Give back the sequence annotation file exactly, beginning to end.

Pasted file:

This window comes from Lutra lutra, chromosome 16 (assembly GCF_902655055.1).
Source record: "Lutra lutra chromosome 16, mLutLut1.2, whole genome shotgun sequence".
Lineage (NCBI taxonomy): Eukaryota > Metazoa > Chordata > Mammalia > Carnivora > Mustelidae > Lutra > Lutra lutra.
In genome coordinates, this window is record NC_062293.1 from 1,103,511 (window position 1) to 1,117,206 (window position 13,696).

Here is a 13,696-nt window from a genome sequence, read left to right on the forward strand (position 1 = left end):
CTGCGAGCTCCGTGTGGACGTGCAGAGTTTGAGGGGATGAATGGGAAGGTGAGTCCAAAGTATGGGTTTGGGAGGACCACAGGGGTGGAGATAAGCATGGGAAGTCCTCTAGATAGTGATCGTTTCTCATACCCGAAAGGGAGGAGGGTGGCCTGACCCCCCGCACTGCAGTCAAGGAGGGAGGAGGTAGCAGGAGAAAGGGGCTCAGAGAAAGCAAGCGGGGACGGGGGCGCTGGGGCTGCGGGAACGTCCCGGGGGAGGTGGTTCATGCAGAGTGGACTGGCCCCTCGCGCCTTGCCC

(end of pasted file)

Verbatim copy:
This window comes from Lutra lutra, chromosome 16 (assembly GCF_902655055.1).
Source record: "Lutra lutra chromosome 16, mLutLut1.2, whole genome shotgun sequence".
Lineage (NCBI taxonomy): Eukaryota > Metazoa > Chordata > Mammalia > Carnivora > Mustelidae > Lutra > Lutra lutra.
In genome coordinates, this window is record NC_062293.1 from 1,103,511 (window position 1) to 1,117,206 (window position 13,696).

Here is a 13,696-nt window from a genome sequence, read left to right on the forward strand (position 1 = left end):
CTGCGAGCTCCGTGTGGACGTGCAGAGTTTGAGGGGATGAATGGGAAGGTGAGTCCAAAGTATGGGTTTGGGAGGACCACAGGGGTGGAGATAAGCATGGGAAGTCCTCTAGATAGTGATCGTTTCTCATACCCGAAAGGGAGGAGGGTGGCCTGACCCCCCGCACTGCAGTCAAGGAGGGAGGAGGTAGCAGGAGAAAGGGGCTCAGAGAAAGCAAGCGGGGACGGGGGCGCTGGGGCTGCGGGAACGTCCCGGGGGAGGTGGTTCATGCAGAGTGGACTGGCCCCTCGCGCCTTGCCC